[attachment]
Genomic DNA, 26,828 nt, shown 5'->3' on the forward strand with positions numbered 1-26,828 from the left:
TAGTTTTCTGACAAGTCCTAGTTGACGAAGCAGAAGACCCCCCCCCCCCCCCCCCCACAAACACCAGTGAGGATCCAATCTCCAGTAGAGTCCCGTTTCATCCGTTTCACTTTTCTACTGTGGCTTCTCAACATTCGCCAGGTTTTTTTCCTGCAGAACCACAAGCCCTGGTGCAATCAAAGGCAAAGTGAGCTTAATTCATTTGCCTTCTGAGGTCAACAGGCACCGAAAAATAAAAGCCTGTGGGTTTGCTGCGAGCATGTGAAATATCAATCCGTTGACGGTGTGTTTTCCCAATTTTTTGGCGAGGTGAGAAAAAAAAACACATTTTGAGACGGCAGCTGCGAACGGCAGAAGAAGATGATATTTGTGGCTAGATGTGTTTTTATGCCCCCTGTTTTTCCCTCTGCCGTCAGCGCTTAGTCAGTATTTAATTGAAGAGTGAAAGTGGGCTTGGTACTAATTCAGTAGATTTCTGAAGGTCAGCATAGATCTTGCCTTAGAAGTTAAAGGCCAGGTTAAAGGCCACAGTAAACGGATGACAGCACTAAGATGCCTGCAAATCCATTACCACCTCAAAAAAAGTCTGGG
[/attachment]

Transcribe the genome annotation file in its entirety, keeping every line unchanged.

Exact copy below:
Genomic DNA, 26,828 nt, shown 5'->3' on the forward strand with positions numbered 1-26,828 from the left:
TAGTTTTCTGACAAGTCCTAGTTGACGAAGCAGAAGACCCCCCCCCCCCCCCCCCCACAAACACCAGTGAGGATCCAATCTCCAGTAGAGTCCCGTTTCATCCGTTTCACTTTTCTACTGTGGCTTCTCAACATTCGCCAGGTTTTTTTCCTGCAGAACCACAAGCCCTGGTGCAATCAAAGGCAAAGTGAGCTTAATTCATTTGCCTTCTGAGGTCAACAGGCACCGAAAAATAAAAGCCTGTGGGTTTGCTGCGAGCATGTGAAATATCAATCCGTTGACGGTGTGTTTTCCCAATTTTTTGGCGAGGTGAGAAAAAAAAACACATTTTGAGACGGCAGCTGCGAACGGCAGAAGAAGATGATATTTGTGGCTAGATGTGTTTTTATGCCCCCTGTTTTTCCCTCTGCCGTCAGCGCTTAGTCAGTATTTAATTGAAGAGTGAAAGTGGGCTTGGTACTAATTCAGTAGATTTCTGAAGGTCAGCATAGATCTTGCCTTAGAAGTTAAAGGCCAGGTTAAAGGCCACAGTAAACGGATGACAGCACTAAGATGCCTGCAAATCCATTACCACCTCAAAAAAAGTCTGGG